4 years ago I’ve started working on Intermarried. This week the book is being released in Europe. What follows is the afterword I wrote for the book.
(appeared first in Intermarried (Kehrer, 2013))
In 2007, I was a student at ICP and worked on The City Elders, a project about older people living in New York City. That is how I first met Beatrice Rippy, a former opera singer. Her late husband, Carroll Hollister, was a piano player, and from the many family photos in her apartment, I realized that they were intermarried. However, since that wasn’t the subject of my project, we haven’t talked about it much. At the time, I did make the photograph Frames that for me has always been about intermarriage, but when put in the context of The City Elders, hardly anyone seemed to notice this.
Beatrice and I became friends and when I started working on Intermarried, I asked her about her marriage to Carroll back in the late fifties, at a time when interracial marriages were prohibited in more than 20 states in the US. In response, she put on her great smile and told me that they always did things their way. When Intermarried started to shape into the book it is today, combining texts and images, I asked Beatrice if she would fill out a questionnaire that I could use for the book. She agreed, but preferred to have a face-to-face conversation that I would record and later transcribe. Our interview never took place. Beatrice passed away less than two weeks after that. She was 82.
I feel very fortunate to have met Beatrice and been able to count her as a friend. She was, and still is, a great source of inspiration. A wise and courageous woman, she taught me a thing or two about endurance, resilience, family, love and happiness. This book is dedicated to her.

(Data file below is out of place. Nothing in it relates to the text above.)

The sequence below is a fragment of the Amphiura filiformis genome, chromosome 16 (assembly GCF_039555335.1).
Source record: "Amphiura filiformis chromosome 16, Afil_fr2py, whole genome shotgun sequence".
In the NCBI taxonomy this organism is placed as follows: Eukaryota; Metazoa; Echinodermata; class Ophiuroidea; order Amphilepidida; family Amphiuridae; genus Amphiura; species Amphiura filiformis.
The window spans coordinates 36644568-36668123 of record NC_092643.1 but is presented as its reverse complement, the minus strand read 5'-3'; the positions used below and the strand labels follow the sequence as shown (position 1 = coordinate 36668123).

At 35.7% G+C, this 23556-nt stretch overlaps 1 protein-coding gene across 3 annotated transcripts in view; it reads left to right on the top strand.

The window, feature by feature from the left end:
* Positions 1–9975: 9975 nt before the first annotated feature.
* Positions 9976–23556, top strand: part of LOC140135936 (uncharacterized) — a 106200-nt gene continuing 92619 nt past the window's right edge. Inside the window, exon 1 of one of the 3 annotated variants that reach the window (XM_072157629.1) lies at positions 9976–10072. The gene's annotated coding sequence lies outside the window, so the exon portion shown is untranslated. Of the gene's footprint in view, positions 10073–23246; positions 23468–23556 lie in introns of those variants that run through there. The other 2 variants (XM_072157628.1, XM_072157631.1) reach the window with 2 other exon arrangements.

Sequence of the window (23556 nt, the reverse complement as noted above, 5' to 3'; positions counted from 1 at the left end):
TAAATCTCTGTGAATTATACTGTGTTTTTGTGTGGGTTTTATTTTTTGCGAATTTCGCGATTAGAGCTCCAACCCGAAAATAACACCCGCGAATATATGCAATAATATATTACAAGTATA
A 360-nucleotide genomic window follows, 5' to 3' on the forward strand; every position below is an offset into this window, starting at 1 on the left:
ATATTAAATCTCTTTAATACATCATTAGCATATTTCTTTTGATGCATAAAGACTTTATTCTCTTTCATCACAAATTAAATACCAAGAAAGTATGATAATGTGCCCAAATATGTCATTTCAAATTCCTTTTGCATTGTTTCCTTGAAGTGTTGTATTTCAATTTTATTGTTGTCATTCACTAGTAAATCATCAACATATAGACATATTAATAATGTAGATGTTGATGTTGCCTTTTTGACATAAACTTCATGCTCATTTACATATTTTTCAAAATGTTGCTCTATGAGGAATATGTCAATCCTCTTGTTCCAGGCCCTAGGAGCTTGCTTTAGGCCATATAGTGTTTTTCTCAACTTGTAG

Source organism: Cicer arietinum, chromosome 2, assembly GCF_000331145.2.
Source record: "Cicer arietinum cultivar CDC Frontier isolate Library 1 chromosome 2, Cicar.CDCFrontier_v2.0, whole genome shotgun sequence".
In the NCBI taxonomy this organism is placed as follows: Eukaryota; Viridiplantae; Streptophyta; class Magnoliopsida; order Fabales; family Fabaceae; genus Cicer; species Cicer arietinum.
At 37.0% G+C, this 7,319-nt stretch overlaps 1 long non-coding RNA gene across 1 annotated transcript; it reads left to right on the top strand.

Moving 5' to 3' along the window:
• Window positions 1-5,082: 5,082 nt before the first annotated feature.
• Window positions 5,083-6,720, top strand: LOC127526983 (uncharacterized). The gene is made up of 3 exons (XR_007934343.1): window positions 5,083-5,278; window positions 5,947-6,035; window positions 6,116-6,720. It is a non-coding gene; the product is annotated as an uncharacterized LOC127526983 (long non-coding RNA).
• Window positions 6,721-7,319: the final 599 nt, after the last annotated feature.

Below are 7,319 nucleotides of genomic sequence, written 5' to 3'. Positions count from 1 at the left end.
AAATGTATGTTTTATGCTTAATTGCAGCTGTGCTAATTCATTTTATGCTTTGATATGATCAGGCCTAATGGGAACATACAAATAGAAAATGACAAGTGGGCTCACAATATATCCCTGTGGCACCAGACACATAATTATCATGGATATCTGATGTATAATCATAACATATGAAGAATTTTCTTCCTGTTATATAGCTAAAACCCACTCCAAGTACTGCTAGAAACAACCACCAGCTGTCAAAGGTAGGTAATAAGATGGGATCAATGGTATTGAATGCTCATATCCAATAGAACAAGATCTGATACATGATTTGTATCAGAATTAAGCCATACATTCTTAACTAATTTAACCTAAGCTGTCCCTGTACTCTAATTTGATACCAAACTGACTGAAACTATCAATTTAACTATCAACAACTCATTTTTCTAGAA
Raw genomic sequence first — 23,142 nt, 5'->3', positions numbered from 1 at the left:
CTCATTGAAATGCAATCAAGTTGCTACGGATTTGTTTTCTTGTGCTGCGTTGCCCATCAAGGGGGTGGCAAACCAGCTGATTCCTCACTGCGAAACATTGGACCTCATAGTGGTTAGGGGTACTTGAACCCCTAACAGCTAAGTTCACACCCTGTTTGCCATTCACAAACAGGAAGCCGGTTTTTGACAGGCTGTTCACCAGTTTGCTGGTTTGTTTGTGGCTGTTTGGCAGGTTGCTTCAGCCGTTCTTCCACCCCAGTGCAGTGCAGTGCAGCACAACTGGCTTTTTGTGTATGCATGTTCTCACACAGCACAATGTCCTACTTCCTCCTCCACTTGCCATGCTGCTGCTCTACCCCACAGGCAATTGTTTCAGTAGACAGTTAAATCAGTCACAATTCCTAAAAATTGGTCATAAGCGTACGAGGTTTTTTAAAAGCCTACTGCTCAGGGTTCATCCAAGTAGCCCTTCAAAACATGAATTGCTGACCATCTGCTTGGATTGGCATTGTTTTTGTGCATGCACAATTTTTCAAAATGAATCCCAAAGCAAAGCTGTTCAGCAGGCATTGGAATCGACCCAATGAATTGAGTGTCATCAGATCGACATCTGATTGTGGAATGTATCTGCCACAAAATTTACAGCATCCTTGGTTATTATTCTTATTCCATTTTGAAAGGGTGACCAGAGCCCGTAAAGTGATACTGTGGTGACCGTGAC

As mentioned elsewhere, this project was triggered by a media campaign of the State of Israel that targeted Jews outside of Israel who were ‘lost’ to intermarriage. As I am concluding this book, another campaign that touches upon intermarriage – this time far more subtly – attracts much media attention. The current controversy involves a Cheerios TV ad featuring an interracial family. Although initially the media’s focus was on the negative responses the ad received on YouTube, it has recently shifted to the wide public support that followed the backlash. The public discourse around this cereal ad serves as an important reminder that the issue of marriage – of any kind – may and should be discussed at our kitchen table. And this may be the main idea behind Intermarried – to create a platform for thinking and talking about issues that are very personal but have vast social and political implications.
To see Intermarried on F-Stop: www.fstopmagazine.com/pastissues/60/yaelbenzion.html
For more of Yael Ben-Zion’s work: www.yaelbenzion.com